The High Court of Kerala on Monday issued notice on a Public Interest Litigation which seeks to revise the backward community list of Kerala and to increase the percentage of reservation of Muslim minority community.
The bench of Chief Justice Hrishikesh Roy and Justice A K Jayasankaran Nambiar directed the Kerala Government and Kerala State Backward Classes Commission to respond to the petition within four weeks.
The petition filed by a charitable trust 'Minority Indians Planning and Vigilance Commission Trust' refers to the Sachar Committee report to state that the representation of Muslim minority community in public employment is abysmally low. It has also referred to a study carried out by Kerala Sasthra Sahithya Parishath which showed that Muslim community, while accounting for 26.9% of the total population of the State, accounted for only 11.4% in government service.
"The Muslim Community which is the largest backward community in Kerala, on account of population, is facing serious social, economic and educational backwardness which makes their backwardness comparable to the backwardness of Scheduled castes and Scheduled Tribes. Hence the Muslim Community is entitled to get all the benefits provided to SC/ST and the Muslim community is also eligible for special recruitment as per Rule 17A of the KSSR,1958", states the petition filed through Advocates Harees Beeran and Nuriya O.A.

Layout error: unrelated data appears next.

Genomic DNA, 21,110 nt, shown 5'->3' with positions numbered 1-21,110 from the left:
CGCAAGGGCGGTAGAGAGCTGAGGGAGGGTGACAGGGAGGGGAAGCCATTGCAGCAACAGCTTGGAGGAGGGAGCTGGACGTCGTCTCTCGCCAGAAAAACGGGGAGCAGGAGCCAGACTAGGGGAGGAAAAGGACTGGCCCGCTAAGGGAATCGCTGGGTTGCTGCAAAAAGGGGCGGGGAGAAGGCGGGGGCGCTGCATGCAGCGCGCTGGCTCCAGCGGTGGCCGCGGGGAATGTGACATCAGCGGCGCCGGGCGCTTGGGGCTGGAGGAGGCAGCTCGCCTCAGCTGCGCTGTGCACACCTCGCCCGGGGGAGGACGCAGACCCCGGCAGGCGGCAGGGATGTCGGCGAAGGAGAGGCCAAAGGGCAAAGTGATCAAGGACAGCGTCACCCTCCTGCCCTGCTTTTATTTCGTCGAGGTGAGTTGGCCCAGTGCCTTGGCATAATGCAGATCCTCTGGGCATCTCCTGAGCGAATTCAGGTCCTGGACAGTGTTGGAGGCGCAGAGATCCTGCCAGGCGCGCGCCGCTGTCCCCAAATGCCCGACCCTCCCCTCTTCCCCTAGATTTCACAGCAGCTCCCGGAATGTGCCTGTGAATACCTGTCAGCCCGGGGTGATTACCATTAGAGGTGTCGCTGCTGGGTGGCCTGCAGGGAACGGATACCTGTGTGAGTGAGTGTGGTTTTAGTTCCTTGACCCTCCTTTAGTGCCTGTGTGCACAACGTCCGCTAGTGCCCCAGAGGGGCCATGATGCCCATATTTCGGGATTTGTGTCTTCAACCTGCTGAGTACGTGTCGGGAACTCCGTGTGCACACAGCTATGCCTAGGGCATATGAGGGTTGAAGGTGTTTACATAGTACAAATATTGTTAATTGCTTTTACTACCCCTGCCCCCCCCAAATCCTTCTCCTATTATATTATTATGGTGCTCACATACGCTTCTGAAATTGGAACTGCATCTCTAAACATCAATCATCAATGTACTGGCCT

It is pointed out that Section 11 of the Kerala State Commission for Backward Classes Act 1993 mandates periodic revision of the list of backward communities with a view to exclude those classes who have ceased to be backward classes or for including in such lists new backward classes.
However no such revision has taken place till date, asserts the petition based on a reply to a query under the Right to Information Act.
The petitioners further referred to the report of Justice Narendran Commission, appointed by the State Government of Kerala in 2000 wherein it was observed that while the Ezhava Community have got its share, the Muslim Community and SC/ST community was lagging behind and there is "under-representation of more than 7890 posts as on 2000 itself."
Alleging that the actions of the respondents were depriving the communities of their fundamental rights under Article 16(4) read with Article 14 and 21 of the Constitution, the petitioners further alleged that they were in continued contravention of the directives issued in Indira Sawhney V. Union of India (1992 Suppl. (3) SCC 217).
Earlier, the petitioner had moved the Supreme Court. But the Supreme Court directed the petitioner to approach the High Court.
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